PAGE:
40 AUGUST 2014
lAnciA STrAToS HF
through rallying. Agreement was reached.
The Stratos HF (for High Fidelity) was go.
The achievement of getting sign-off on
this project (Tipo 829 in Lancia’s model
nomenclature) can’t be underestimated.
This was a seminal moment in the sport
of rallying – one often overshadowed by,
but right up there with, Audi’s four-wheel
drive revolution of the early 1980s. In
pushing the button on the Stratos, Lancia
committed to producing the 500 cars
demanded by the FIA’s Group 4 regulations,
the tech rules then in place for cars vying
for outright World Rally Championship wins.
This wasn’t about plucking a handful of
shells from the production line, sticking a
roll cage in and going rallying; this was
about stopping the Lancia production line
and redirecting the workforce to go and
virtually hand-build the exotic Stratos.
And it had never been done in rallying.
With Bertone taking care of the chassis
design, Fiorio turned his attentions to the
powerplant. But the engines emanating
from Lancia’s Chivasso factory weren’t
really setting his pulse racing. Not like the
howl of a Modena-born V6...
As soon as the 1971 Monte Carlo had
finished, Fiorio headed into the Alps with
a couple of Ferrari Dinos liberated from
the factory. Munari and Rafaele Pinto
were brought along to conduct a test
over the top of Col de Turini, one of the
Monte’s most famous and feared stages.
The results were good. Very good.
So, that’ll be 500 Ferrari Dino V6
And fortunately, Fiorio found
Il Commendatore in benevolent mood.
“Enzo Ferrari never gave his engines to
anybody outside of Ferrari,” says Fiorio.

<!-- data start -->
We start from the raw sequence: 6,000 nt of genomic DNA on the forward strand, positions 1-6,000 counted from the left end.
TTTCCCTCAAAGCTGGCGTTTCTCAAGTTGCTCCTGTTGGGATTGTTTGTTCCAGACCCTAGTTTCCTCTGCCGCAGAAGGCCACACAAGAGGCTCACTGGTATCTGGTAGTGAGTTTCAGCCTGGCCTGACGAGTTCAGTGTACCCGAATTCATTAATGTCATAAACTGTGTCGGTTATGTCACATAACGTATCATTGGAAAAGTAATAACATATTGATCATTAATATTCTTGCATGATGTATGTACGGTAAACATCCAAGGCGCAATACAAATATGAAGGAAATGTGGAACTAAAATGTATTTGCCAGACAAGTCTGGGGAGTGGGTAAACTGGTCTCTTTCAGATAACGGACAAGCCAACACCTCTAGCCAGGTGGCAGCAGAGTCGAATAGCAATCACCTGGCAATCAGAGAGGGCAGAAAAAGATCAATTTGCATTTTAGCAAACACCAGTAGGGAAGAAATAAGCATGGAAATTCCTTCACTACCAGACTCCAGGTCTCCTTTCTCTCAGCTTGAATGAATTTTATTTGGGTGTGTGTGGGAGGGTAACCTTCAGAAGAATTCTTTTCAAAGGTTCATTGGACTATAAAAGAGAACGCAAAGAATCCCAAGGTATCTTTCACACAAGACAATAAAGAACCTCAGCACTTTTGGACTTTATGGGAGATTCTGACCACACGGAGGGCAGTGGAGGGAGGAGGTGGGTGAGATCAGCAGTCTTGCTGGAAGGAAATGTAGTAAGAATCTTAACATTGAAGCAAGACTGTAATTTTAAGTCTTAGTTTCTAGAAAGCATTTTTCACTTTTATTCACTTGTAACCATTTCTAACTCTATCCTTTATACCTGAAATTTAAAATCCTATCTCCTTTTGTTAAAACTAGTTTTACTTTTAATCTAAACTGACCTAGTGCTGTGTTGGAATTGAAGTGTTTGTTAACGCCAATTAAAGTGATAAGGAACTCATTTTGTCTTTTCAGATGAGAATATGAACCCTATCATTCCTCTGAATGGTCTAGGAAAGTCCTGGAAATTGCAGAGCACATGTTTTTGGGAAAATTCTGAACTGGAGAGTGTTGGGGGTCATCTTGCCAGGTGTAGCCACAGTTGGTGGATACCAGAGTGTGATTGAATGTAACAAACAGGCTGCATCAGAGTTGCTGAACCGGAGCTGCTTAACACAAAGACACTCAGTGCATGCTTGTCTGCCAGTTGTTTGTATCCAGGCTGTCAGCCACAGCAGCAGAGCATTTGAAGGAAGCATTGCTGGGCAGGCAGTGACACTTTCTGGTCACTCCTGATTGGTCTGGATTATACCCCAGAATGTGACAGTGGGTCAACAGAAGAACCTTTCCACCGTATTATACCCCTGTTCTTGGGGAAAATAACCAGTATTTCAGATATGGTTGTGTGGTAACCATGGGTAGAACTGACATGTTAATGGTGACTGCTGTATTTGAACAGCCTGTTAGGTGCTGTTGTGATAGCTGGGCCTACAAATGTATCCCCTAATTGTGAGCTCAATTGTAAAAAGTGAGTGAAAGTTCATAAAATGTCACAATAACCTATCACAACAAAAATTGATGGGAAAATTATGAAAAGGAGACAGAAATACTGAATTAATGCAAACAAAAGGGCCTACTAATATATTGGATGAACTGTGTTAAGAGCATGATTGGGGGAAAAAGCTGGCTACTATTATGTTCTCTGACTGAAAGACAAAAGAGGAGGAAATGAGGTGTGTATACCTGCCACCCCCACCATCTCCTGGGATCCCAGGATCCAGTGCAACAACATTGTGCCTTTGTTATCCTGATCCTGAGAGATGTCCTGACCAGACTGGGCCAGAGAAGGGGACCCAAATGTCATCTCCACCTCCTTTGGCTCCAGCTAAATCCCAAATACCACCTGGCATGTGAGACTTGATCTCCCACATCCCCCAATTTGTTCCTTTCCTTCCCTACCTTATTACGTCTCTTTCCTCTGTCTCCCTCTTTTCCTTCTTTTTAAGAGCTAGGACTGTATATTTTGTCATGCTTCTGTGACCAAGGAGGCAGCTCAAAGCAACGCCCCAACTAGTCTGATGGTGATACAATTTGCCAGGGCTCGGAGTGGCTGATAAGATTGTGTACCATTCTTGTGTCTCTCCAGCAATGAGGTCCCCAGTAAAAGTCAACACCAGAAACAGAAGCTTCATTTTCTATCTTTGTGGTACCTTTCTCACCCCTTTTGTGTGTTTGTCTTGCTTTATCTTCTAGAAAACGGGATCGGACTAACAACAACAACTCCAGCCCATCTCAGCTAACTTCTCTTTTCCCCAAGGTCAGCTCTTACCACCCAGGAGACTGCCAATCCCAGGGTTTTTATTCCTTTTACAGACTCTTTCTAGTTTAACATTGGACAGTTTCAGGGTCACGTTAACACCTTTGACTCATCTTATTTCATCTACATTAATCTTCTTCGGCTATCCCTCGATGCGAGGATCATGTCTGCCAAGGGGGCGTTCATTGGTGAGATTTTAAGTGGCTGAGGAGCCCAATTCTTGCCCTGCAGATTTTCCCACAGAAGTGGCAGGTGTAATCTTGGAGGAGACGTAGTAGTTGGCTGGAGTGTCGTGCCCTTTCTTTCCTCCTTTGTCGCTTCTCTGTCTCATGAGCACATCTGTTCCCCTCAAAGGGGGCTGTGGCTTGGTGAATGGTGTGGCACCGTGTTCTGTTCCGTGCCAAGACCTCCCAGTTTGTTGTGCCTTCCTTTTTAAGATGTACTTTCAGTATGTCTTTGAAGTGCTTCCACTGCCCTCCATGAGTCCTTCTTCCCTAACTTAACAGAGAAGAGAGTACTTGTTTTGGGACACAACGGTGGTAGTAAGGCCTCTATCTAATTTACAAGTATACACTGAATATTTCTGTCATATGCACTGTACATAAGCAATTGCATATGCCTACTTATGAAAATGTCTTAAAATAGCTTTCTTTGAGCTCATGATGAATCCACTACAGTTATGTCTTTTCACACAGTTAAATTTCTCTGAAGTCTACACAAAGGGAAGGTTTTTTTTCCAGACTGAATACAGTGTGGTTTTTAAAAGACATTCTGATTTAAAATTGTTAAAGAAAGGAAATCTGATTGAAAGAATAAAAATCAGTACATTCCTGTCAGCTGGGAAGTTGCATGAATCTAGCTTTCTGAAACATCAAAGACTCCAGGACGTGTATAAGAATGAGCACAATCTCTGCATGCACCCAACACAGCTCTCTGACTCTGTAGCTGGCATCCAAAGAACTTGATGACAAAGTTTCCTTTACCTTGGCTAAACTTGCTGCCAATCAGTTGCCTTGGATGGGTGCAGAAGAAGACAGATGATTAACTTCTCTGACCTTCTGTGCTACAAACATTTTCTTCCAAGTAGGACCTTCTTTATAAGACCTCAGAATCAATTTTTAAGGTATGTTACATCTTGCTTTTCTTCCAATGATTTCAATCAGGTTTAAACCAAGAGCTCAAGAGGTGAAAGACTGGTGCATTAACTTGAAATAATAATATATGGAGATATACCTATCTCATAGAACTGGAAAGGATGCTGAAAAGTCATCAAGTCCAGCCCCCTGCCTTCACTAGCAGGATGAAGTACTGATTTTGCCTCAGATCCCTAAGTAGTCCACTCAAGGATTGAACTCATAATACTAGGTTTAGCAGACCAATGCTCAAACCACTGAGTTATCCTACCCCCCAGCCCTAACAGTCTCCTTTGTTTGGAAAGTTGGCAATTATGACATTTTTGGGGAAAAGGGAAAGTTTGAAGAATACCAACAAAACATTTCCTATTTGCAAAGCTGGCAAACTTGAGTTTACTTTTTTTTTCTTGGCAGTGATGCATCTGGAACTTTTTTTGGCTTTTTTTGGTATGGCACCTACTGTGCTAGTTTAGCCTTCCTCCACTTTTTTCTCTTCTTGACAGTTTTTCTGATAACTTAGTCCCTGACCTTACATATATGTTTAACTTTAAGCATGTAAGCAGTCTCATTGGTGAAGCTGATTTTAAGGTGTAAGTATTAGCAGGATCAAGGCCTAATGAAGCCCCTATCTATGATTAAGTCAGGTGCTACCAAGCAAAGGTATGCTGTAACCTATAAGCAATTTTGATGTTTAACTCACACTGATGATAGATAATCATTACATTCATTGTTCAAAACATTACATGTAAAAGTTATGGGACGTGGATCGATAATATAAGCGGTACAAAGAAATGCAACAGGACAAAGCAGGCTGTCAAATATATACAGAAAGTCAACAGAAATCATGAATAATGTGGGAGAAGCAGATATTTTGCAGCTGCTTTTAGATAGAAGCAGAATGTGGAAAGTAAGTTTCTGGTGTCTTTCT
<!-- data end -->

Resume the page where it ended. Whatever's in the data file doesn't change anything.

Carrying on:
“But I had a good relationship with him;
he was looking sympathetically at the
“The problem we had was
with Fiat. There was a strong
fight against Lancia and
myself to stop this project”
Nuccio Bertone knew full well that
Lancia’s chosen design partner was
Pininfarina, but this was a chance for his
company to show what it was capable of.
It worked. Fiorio loved it. And when
Bertone himself drove the Stratos Zero
across town and under the entry barrier
at the Lancia factory (the car’s roof was
only 33in. from the floor), the workers
stood and cheered. The future was here.
Convincing the workers was one thing.
Convincing Fiat would be quite another.
“We had good support from Lancia
management and the factory,” recalls
Fiorio. “Everybody was very pleased with
the success that we achieved in rallying
with the Fulvia. The problem we had was
with Fiat. They wanted to compete using
the 124, so they were not happy at the
idea of us producing this car. There was a
very strong fight against Lancia and
myself to stop this project, and we had to
go through very difficult moments, but
finally we managed to finish the program.”
A big help came when the Stratos
returned in a more refined and rally-ready
shape to the 1971 Turin Motorshow. A
few months later, Sandro Munari won the
Monte Carlo Rally in a Lancia Fulvia, and
suddenly the Fiat brass was talking about
Lancia and how it could redefine its image M c K l
All seven of Italian
WRC wins came at
the wheel of a Lancia
Monte Carlo Rally
wins (1975-’ 77).
(MAIN) As a study in aggressive, purposeful design, there’s no bad
angle on a Lancia Stratos. (BELOW) the Stratos Zero, Bertone’s
low-line, futuristic concept that morphed into the Stratos HF rally car.